On August 1 2019, an exhibition of drawings and art films was cancelled at the Huam-Garok gallery due to alleged reasons of indecency.
Rebecca Goyette’s “Forever Animal” solo exhibition, described by the artist as being about “sexual sovereignty, pleasure and healing through connection” includes feminist depictions of women, nudity and sexuality.
According to Goyette, she had collaborated with Seoul-based curator Yeu Ryang Choi of Yeu & Me since 2017 and together agreed to show her works to a public South Korean audience at Huam-Garok. Whilst the gallery managers had agreed to show the works, the gallery owner cancelled the show on alleged indecency grounds.
In response to viewing the works, Goyette explains that the owner “reacted very negatively and censored my show, stating it was bad for kids”.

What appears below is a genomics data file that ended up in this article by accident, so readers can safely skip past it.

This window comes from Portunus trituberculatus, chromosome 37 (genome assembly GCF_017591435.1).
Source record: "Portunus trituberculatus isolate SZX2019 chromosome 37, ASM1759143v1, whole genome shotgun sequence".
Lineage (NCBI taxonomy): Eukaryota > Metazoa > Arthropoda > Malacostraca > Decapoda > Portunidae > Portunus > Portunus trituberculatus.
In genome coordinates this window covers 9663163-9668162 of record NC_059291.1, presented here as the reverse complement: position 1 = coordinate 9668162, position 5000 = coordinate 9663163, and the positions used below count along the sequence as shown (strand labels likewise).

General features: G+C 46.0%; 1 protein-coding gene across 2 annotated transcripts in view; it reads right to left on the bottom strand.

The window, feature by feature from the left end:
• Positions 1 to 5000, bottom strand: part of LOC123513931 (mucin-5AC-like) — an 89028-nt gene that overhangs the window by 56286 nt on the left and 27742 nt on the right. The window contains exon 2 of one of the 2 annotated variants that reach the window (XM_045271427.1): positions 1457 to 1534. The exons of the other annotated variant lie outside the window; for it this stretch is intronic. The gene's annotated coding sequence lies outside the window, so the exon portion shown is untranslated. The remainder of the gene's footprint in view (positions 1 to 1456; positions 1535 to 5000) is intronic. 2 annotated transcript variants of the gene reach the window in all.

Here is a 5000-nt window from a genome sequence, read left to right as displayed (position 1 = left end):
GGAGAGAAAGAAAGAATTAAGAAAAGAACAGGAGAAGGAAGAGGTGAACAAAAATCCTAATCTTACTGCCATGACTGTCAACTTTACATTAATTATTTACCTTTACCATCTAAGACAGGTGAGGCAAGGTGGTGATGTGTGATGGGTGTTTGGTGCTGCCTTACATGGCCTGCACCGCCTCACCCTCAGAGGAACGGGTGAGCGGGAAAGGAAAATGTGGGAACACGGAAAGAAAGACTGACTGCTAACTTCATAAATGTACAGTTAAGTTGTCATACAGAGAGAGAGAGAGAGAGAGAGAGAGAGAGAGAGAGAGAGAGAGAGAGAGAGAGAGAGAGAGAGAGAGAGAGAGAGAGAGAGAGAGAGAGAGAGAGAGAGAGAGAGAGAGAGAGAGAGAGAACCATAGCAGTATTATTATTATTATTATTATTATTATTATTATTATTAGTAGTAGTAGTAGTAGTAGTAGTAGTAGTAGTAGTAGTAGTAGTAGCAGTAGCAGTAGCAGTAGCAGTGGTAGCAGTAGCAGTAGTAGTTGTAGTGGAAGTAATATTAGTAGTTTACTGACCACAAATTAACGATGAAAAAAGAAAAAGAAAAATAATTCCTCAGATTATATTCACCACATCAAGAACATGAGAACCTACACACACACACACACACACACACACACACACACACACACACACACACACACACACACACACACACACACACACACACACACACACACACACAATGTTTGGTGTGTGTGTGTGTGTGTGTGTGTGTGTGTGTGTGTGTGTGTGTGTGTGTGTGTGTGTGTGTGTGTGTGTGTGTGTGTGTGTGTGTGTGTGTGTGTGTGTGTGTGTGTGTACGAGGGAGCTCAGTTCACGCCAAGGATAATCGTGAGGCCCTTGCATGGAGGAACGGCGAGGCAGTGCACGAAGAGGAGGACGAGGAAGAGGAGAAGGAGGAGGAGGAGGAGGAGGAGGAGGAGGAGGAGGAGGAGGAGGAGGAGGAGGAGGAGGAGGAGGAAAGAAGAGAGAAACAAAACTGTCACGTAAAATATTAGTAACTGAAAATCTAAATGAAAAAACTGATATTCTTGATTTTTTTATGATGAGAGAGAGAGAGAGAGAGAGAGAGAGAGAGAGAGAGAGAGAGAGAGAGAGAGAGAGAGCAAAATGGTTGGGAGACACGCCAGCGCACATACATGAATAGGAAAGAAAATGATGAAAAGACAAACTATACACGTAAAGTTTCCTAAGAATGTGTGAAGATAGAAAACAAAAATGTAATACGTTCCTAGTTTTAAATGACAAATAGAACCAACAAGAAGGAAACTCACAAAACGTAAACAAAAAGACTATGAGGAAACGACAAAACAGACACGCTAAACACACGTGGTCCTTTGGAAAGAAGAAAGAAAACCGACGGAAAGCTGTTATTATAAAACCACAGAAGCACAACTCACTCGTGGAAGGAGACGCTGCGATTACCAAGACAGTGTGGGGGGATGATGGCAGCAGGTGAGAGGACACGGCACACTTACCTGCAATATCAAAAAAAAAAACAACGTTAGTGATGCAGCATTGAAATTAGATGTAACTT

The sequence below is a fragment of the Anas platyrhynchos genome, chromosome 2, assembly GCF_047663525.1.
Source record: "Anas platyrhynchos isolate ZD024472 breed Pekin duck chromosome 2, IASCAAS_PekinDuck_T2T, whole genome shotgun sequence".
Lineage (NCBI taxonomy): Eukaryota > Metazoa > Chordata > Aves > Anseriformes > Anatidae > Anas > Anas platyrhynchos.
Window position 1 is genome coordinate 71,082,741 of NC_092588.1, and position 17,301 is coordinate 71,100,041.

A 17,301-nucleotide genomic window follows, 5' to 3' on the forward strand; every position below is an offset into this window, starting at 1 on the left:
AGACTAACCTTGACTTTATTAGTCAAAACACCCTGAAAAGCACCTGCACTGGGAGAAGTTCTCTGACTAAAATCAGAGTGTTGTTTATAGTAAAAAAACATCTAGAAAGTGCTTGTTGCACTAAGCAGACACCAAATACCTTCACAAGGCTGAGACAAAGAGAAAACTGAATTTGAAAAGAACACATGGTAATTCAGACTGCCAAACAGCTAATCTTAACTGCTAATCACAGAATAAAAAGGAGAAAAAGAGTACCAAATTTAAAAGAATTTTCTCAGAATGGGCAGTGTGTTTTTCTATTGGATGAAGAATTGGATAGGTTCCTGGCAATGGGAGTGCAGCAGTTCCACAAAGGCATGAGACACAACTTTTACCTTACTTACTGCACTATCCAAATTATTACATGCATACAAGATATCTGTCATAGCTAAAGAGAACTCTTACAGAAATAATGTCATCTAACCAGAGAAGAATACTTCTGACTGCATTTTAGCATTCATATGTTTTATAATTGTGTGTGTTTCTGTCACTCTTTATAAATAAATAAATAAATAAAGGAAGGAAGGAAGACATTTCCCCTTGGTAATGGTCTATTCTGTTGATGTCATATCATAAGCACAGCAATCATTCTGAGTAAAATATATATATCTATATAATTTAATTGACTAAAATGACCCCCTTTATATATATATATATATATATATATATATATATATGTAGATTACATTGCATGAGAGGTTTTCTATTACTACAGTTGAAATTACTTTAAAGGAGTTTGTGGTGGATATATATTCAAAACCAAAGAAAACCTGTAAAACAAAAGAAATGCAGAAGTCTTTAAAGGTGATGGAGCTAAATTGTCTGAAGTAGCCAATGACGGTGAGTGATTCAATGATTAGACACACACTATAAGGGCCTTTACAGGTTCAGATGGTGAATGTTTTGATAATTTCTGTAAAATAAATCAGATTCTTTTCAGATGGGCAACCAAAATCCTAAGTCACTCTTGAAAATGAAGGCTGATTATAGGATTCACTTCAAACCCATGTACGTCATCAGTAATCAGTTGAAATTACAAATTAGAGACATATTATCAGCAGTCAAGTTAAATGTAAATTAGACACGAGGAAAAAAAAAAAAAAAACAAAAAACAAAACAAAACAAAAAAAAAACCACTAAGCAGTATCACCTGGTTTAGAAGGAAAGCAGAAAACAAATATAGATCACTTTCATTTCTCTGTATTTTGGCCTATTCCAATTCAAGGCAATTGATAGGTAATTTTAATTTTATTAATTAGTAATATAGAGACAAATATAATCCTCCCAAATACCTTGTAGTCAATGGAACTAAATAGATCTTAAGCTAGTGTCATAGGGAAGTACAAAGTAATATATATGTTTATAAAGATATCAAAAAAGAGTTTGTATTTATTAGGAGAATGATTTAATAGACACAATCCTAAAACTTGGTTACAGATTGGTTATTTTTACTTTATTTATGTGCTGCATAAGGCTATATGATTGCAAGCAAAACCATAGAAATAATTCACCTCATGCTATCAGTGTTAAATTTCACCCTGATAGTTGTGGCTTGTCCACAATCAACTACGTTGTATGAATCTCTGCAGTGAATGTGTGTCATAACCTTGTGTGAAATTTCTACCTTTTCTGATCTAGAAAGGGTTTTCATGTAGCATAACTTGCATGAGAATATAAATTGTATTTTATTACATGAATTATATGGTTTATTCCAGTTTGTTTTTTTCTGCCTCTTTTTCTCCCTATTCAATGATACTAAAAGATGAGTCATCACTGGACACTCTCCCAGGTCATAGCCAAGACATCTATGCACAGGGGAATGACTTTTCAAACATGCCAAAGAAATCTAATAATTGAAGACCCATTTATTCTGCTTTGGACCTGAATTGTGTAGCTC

“I didn’t realise how much extra labour it would take to make art about sex, particularly as our society shifts in the direction of nationalism and corporate control, the divine feminine is under scrutiny,” said Goyette.
Goyette states that Yeu Ryang Choi has proceeded with a lawsuit against the gallery on the grounds of contract breach. Given the legal proceedings, the exhibition still hangs in the gallery, although never officially opened, where passersby may view the works from the window, without access to visit the show.
However, this kind of censorship is far from unusual. According to the Freemuse’s 2018 report Creativity Wronged: How women’s right to artistic freedom is denied and marginalised, “art portraying or depicting female bodies partially or completely nude are most commonly associated with notions of indecency”.
According to the report, 64% of artistic violations between 2013 and 2018 were motivated by perceptions surrounding indecency.
“So very often I have been met with resistance against my female-authored art about sexuality, but to have a beautiful show produced in collaboration with Yeu & Me disrespected like this, I cannot stay silent,” said Goyette.
If you wish to see the exhibition works, visit the Gallery of Censored Works on artisticfreedomdefenders.org.